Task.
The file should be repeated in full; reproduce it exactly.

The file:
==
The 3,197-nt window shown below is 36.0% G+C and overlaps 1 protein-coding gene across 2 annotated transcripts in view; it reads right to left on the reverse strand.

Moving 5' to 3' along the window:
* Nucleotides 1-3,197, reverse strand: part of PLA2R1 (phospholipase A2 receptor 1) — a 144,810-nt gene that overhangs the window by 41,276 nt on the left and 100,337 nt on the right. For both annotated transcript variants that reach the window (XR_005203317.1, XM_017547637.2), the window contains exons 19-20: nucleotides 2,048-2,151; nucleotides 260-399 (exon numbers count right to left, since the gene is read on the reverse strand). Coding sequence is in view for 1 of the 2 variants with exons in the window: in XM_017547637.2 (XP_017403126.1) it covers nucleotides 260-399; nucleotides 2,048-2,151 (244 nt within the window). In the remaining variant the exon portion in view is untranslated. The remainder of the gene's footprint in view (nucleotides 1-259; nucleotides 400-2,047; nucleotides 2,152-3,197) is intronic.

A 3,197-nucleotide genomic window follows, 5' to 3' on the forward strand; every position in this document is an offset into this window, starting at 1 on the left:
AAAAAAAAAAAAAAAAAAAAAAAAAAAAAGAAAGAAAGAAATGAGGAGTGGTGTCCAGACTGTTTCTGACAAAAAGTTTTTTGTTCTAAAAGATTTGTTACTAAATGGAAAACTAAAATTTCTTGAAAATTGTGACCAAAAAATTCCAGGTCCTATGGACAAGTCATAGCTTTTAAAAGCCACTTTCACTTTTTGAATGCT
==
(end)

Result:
The 3,197-nt window shown below is 36.0% G+C and overlaps 1 protein-coding gene across 2 annotated transcripts in view; it reads right to left on the reverse strand.

Moving 5' to 3' along the window:
* Nucleotides 1-3,197, reverse strand: part of PLA2R1 (phospholipase A2 receptor 1) — a 144,810-nt gene that overhangs the window by 41,276 nt on the left and 100,337 nt on the right. For both annotated transcript variants that reach the window (XR_005203317.1, XM_017547637.2), the window contains exons 19-20: nucleotides 2,048-2,151; nucleotides 260-399 (exon numbers count right to left, since the gene is read on the reverse strand). Coding sequence is in view for 1 of the 2 variants with exons in the window: in XM_017547637.2 (XP_017403126.1) it covers nucleotides 260-399; nucleotides 2,048-2,151 (244 nt within the window). In the remaining variant the exon portion in view is untranslated. The remainder of the gene's footprint in view (nucleotides 1-259; nucleotides 400-2,047; nucleotides 2,152-3,197) is intronic.

A 3,197-nucleotide genomic window follows, 5' to 3' on the forward strand; every position in this document is an offset into this window, starting at 1 on the left:
AAAAAAAAAAAAAAAAAAAAAAAAAAAAAGAAAGAAAGAAATGAGGAGTGGTGTCCAGACTGTTTCTGACAAAAAGTTTTTTGTTCTAAAAGATTTGTTACTAAATGGAAAACTAAAATTTCTTGAAAATTGTGACCAAAAAATTCCAGGTCCTATGGACAAGTCATAGCTTTTAAAAGCCACTTTCACTTTTTGAATGCT